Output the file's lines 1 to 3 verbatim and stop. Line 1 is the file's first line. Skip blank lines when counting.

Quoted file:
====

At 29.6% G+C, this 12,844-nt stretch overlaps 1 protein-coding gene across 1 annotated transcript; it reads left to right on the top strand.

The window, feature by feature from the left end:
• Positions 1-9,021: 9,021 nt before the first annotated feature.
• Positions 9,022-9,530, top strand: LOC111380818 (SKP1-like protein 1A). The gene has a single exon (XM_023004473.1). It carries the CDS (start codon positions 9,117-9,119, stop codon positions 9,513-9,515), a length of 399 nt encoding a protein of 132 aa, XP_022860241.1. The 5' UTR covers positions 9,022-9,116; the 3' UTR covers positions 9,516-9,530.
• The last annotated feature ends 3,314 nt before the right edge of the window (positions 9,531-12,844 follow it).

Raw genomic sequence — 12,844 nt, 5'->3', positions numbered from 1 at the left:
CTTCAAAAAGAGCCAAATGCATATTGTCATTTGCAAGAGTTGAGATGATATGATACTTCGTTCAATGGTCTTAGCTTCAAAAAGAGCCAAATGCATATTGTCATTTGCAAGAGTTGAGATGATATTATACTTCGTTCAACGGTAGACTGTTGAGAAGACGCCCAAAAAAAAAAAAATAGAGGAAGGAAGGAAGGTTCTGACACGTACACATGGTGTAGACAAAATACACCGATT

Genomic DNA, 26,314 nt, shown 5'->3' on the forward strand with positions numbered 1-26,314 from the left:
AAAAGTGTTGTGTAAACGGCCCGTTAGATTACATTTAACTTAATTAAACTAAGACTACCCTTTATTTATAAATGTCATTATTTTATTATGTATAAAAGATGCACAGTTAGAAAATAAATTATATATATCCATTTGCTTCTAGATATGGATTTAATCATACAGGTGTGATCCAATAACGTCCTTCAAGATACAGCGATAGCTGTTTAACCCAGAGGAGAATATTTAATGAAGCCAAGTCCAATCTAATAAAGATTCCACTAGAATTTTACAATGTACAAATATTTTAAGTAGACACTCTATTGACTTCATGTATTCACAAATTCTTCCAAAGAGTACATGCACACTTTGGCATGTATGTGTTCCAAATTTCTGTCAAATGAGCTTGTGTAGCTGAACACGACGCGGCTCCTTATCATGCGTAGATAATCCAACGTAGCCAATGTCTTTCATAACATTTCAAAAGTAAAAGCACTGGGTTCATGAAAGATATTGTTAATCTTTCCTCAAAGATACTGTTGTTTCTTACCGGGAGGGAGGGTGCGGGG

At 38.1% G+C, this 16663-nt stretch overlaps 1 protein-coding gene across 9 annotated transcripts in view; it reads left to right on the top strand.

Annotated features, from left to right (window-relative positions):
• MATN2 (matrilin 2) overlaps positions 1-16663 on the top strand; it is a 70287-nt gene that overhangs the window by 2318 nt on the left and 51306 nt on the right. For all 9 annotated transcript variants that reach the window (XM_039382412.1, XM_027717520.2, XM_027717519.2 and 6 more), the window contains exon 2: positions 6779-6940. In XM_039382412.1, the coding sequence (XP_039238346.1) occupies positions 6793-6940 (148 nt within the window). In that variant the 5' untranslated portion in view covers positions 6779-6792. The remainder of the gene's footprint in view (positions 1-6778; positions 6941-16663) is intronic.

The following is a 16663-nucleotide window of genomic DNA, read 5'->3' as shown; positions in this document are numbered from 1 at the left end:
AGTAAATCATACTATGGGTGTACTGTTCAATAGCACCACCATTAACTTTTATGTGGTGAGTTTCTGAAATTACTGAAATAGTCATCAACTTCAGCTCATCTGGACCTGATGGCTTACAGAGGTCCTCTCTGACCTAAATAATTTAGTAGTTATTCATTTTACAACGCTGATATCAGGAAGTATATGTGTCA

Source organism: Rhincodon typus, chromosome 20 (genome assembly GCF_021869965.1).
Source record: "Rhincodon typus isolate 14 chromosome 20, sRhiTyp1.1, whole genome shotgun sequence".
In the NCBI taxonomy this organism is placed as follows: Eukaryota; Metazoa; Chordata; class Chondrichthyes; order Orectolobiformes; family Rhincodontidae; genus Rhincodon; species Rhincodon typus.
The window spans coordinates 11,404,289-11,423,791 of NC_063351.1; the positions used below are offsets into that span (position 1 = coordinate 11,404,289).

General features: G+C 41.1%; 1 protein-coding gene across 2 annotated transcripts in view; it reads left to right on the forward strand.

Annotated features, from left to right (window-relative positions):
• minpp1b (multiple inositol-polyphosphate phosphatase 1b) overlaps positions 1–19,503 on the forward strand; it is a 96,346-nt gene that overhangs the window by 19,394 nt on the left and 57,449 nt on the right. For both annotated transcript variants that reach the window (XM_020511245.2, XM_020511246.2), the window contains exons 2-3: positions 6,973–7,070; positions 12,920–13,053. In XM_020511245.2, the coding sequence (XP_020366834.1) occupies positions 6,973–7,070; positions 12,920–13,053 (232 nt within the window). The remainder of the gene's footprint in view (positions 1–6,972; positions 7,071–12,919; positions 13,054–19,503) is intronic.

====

At 29.6% G+C, this 12,844-nt stretch overlaps 1 protein-coding gene across 1 annotated transcript; it reads left to right on the top strand.

The window, feature by feature from the left end:
• Positions 1-9,021: 9,021 nt before the first annotated feature.